Thursday, April 27, 2006

Visiontek Xstacy Ati Radeon X1300 512mb Review

Most of my regular readers can (and will) skip this one.

Basically, I scoured the net for reviews for my new video card before I bought it. I couldn’t actually find a ‘professional’ review, and was stuck with those terrible, terrible ‘user’ reviews you find on the Circuit City, Best Buy or CompUSA.

Those reviews are always written by one of two types of people. The people who’ve never owned a PC before, and think that everything their decidedly mediocre card can do is absolutely amazing…and the people who’ve had a bad experience with the company, or didn’t read the minimum system requirements thoroughly, and are calling a great piece of equipment crap, because it won’t work on their system.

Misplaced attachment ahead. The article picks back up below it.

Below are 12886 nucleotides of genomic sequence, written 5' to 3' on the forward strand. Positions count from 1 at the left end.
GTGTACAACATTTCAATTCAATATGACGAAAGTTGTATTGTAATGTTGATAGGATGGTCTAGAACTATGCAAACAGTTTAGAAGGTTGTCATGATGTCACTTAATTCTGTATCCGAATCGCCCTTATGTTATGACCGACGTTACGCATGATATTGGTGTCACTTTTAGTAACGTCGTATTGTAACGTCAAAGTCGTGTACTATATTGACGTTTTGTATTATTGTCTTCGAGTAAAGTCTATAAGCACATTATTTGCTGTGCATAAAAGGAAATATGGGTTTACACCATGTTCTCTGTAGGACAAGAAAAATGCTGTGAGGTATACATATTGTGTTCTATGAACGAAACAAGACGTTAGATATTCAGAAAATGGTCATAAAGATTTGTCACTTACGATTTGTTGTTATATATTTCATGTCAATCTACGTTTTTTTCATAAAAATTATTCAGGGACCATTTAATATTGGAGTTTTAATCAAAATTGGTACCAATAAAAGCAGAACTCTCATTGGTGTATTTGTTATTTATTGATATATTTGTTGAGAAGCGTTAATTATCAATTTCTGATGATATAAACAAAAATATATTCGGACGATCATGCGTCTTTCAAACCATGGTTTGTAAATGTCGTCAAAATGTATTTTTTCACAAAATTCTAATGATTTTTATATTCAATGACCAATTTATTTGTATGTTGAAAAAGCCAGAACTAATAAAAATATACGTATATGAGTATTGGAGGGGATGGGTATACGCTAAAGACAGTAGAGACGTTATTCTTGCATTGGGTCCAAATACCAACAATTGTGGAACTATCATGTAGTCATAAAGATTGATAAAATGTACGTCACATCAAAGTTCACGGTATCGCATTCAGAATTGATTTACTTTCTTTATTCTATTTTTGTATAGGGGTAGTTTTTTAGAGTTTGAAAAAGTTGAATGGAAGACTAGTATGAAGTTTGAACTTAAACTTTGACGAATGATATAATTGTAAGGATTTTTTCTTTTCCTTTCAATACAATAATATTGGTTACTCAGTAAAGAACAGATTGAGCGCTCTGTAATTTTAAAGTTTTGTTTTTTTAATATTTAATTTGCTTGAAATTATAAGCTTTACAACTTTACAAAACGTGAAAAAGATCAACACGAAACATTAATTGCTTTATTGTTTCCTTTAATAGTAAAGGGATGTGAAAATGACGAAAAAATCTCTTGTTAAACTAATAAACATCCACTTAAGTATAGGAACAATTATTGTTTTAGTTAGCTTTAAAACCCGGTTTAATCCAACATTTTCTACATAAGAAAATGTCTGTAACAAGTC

So, considering I got hundreds of hits from people searching for reviews on the Graphics Pad I bought, I’ll try and write a decent review here.

Ok, Here’s a review of the Visiontek Xstacy (See? Put an X at the start, the kids’ll love it) Ati Radeon X1300 512mb PCI Express Graphics Card.

The first thing to mention about this card is the price. We appear to have three choices right now, buy a $50 card that won’t run anything, a middle-road card like the X1300 for around $100 - $200, or go to the other end of the spectrum and buy a $600 graphics card.

As a little hint, CompUSA has the 256meg version of this card for $150, but you can get the 512meg version from Circuit City for $200, but with a $50 mail in rebate. If you can spare the extra $50 for a few weeks, go for the 512 meg version. Double the memory, for (eventually) the same price.

Let’s start with the installation. I’ve had problems with Graphics cards before, so I always expect the worst when I install one. Luckily, the X1300 is an absolute breeze to install, especially if you’re replacing an ATI card, as they use the same drivers.